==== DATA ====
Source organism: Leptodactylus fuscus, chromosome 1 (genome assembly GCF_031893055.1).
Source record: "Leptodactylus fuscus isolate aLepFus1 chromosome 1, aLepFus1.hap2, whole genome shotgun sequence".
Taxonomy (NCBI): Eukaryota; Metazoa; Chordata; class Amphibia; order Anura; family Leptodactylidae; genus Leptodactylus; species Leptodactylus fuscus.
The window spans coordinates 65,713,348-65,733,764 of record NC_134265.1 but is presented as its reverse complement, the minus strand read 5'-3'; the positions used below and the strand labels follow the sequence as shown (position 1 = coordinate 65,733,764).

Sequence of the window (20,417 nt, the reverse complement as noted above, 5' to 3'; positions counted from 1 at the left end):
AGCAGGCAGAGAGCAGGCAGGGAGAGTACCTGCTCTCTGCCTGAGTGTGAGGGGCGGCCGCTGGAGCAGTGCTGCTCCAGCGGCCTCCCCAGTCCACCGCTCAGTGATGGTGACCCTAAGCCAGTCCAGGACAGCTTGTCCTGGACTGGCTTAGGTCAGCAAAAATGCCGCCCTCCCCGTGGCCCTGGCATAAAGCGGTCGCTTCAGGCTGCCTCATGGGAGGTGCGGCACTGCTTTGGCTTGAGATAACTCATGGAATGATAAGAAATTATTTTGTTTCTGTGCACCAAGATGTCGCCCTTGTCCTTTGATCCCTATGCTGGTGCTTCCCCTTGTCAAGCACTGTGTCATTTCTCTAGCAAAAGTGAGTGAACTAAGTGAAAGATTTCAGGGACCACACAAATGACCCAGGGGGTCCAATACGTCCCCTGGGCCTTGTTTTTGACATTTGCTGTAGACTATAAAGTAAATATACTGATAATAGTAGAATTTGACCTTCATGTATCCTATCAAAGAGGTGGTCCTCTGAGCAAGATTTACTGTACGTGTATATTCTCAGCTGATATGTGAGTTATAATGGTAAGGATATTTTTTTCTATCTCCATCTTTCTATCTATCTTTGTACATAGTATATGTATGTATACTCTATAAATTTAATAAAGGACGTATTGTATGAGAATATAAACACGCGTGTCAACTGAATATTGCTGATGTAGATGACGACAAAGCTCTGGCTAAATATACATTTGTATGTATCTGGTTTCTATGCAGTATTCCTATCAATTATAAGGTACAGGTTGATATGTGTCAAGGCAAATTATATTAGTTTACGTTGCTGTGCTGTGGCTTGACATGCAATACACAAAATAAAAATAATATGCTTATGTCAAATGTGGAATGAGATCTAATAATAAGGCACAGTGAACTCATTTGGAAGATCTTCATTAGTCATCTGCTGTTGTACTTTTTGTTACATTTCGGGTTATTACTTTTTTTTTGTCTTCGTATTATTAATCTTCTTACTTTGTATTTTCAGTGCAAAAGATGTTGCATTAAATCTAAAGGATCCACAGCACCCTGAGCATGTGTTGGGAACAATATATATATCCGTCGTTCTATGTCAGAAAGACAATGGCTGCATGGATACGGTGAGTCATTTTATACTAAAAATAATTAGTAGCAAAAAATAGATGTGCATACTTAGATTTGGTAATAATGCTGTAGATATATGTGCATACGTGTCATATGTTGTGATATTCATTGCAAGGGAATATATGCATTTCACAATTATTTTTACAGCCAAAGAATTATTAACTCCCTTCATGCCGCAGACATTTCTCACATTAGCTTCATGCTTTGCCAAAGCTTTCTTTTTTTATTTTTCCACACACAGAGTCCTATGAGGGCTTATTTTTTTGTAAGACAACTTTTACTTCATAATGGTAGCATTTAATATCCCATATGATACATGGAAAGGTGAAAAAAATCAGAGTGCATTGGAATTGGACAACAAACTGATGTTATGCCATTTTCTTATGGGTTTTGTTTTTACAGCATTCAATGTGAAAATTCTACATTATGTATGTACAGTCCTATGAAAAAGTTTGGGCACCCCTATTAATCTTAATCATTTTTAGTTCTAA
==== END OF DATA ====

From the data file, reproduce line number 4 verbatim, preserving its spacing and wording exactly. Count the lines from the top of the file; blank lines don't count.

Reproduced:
The window spans coordinates 65,713,348-65,733,764 of record NC_134265.1 but is presented as its reverse complement, the minus strand read 5'-3'; the positions used below and the strand labels follow the sequence as shown (position 1 = coordinate 65,733,764).